Stuff and Nonsense: The Bleak Old Shop of Stuff

Few TV writers can feel as lucky, professionally speaking, as the author of The Bleak Old Shop of Stuff, Mark Evans. Evans, who quilled Radio 4’s Bleak Expectations, was an obvious choice for a BBC2 commission to kick off the television output of the BBC’s Dickens Season. Not only did that guarantee him an audience, but also gave his writing the benefit of what looks to have been quite a sizeable budget as well as some of the country’s best loved comic actors: Robert Webb, David Mitchell, Katherine Parkinson and Stephen Fry.

What’s more Charles Dickens provides, for Evans’s source material, one of the richest legacies of work a single writer has left us since Shakespeare. There are, accordingly, plenty of silly names, gratuitous facial hair and wind-up top hats that get bigger with the dramatic tension. On paper this light Dickensian parody could have been one of the funniest shows of the year.

So what the Dickens went wrong?

First, three things that went resoundingly right. Terrence “The Demon Headmaster” Hardiman running around with a goose on his head stole every scene he was in, whilst everyone who even laid a stitch on the absurd sumptuousness that was the show’s costumes should give themselves a good old-fashioned bravo. Especially the hats. I also couldn’t help but smile every time the lead character’s full name, Jedrington Secret-Past, was mentioned.

The trouble with The Bleak Old Shop of Stuff in fact is more fundamental: it doesn’t understand parody.

Parody can work in a number of ways. It can take an established trope or sequence and put it into an entirely new place – exposing both that familiar place and that familiar trope as odd, fraudulent even. Or it can out-do its source, exposing its own fraudulence in the process. Think of the product placement parody in Wayne’s World. Or take this scene from US sitcom Community, the culmination of a plotline that out-paranoids the best conspiracy theory movies in dazzling style:

The Bleak Old Shop of Stuff, however, views parody as just: the thing it’s parodying, but a bit shit. Instead of out-doing the classic Dickensian plotlines by escalating their ridiculousness, shifting them to another setting, or by bringing another setting’s tropes into the Dickensian realm, Evans instead treads in Dickens’s shadow, saying what Dickens says, but in a funny voice – a tone inherited by the one-note “plot exposition with a veneer of irony” style of the show’s actors.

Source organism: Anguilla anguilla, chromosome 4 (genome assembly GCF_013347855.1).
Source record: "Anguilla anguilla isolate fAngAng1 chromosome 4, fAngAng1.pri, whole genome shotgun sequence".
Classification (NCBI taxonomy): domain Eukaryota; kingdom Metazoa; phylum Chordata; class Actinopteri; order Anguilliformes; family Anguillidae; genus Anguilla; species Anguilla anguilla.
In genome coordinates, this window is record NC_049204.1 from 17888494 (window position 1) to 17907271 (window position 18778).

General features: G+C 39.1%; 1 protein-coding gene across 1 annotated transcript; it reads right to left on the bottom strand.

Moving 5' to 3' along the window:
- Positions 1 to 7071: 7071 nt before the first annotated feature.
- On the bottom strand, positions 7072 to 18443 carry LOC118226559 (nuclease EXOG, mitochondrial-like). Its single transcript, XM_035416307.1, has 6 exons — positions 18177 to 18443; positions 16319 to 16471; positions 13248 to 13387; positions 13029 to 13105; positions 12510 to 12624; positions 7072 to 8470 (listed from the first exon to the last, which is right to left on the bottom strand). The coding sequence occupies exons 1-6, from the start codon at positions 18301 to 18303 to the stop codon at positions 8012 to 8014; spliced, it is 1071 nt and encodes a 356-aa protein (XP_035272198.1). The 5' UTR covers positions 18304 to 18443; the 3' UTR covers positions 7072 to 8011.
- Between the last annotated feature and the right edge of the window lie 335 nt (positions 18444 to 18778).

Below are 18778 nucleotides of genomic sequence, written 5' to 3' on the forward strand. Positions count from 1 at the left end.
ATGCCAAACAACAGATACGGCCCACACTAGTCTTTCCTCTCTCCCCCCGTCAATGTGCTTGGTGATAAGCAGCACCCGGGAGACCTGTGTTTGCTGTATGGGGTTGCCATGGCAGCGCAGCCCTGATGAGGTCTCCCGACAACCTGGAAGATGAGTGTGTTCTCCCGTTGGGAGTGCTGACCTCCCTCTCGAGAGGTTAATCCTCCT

Part of the problem is that Dickens is himself a parodist – even Jedrington Secret-Past’s name is not as grotesquely obvious as the title character of one of my favourite Dickens short stories, ‘Captain Murderer’. You can guess what he does by the end of the story. Dickens’s language, modern screen audiences are liable to forget, is itself often deliberately old-fashioned, playing a game with the heightened language of the author’s predecessors, a game in which Dickens sets the rules, moves the goal posts and somehow has the warped logic to end with a home run every time.

David Mitchell’s character, Jolliforth, is one of the few things in the show worthy of a Dickensian label. Jolliforth gets bigger when he’s happier, inflating to an amazing size. But when he’s sad, such as when nasty mister Skulkingworm whispers bleak thoughts in his ear, he gets thinner and thinner. A good parody is like Jolliforth when he’s happy – it just keeps growing and growing into absurdism. But when you handle parody cynically, without any artistic purpose, it’s bound to deflate. Like Jolliforth, its life depends on the richness of the ideas whispered into its ear.

If what you’re looking for this Christmas is a TV show that presents funny scenes on bookish topics with Stephen Fry in it, then watch Horrible Histories. If you want a fun romp set in a CGI Victorian London with Stephen Fry in it, then go out and see the new Sherlock Holmes film. The Bleak Old Shop of Stuff hasn’t got enough stuff or enough nonsense for your swettlepence.

The endeavour was worth it, however, for us to discover one very important thing: David Mitchell looks really good with a handle bar moustache.